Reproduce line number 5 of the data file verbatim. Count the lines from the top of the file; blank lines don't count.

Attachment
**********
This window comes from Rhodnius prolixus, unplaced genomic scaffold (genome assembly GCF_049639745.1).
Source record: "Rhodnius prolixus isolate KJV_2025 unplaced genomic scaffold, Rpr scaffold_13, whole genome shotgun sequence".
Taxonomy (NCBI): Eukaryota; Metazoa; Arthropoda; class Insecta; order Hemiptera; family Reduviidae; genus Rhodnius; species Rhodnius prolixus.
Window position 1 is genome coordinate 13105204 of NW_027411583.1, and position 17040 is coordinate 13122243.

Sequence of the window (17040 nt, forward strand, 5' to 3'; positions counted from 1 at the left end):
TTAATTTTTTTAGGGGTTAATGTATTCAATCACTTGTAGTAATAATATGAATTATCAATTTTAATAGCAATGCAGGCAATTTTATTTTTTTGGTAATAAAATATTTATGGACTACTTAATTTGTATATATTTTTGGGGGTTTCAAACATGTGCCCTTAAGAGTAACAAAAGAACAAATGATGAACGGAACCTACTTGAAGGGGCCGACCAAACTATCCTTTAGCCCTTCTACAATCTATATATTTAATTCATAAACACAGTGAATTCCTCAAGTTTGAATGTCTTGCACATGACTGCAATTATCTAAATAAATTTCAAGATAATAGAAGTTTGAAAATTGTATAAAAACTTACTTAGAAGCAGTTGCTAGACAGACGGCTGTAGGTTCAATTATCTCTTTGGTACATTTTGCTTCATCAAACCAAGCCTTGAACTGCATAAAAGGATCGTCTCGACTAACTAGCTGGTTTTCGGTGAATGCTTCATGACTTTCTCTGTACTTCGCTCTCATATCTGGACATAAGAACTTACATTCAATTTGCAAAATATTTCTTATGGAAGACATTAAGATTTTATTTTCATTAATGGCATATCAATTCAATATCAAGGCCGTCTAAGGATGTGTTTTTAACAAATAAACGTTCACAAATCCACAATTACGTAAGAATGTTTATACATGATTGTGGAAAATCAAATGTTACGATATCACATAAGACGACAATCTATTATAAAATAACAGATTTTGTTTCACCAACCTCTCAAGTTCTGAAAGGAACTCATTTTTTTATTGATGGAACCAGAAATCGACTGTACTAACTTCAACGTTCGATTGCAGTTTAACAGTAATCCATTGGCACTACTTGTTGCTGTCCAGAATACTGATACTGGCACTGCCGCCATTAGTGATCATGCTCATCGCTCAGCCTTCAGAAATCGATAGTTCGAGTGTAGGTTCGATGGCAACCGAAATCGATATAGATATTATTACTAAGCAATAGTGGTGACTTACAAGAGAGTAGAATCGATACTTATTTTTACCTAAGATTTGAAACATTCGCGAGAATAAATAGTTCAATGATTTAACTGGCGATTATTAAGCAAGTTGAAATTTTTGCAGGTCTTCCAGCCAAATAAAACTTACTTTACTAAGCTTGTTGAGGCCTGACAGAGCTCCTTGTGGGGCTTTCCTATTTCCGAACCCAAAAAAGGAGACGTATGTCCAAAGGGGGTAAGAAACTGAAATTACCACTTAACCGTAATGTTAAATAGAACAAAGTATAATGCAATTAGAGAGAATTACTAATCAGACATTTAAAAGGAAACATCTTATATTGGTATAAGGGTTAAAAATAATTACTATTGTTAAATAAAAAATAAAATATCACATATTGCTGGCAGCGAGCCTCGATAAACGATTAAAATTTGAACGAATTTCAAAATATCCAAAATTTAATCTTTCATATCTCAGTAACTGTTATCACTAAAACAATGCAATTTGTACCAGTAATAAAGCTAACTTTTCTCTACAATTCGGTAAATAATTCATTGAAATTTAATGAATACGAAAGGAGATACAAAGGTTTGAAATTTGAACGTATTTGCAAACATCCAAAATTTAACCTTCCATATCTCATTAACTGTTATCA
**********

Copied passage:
Sequence of the window (17040 nt, forward strand, 5' to 3'; positions counted from 1 at the left end):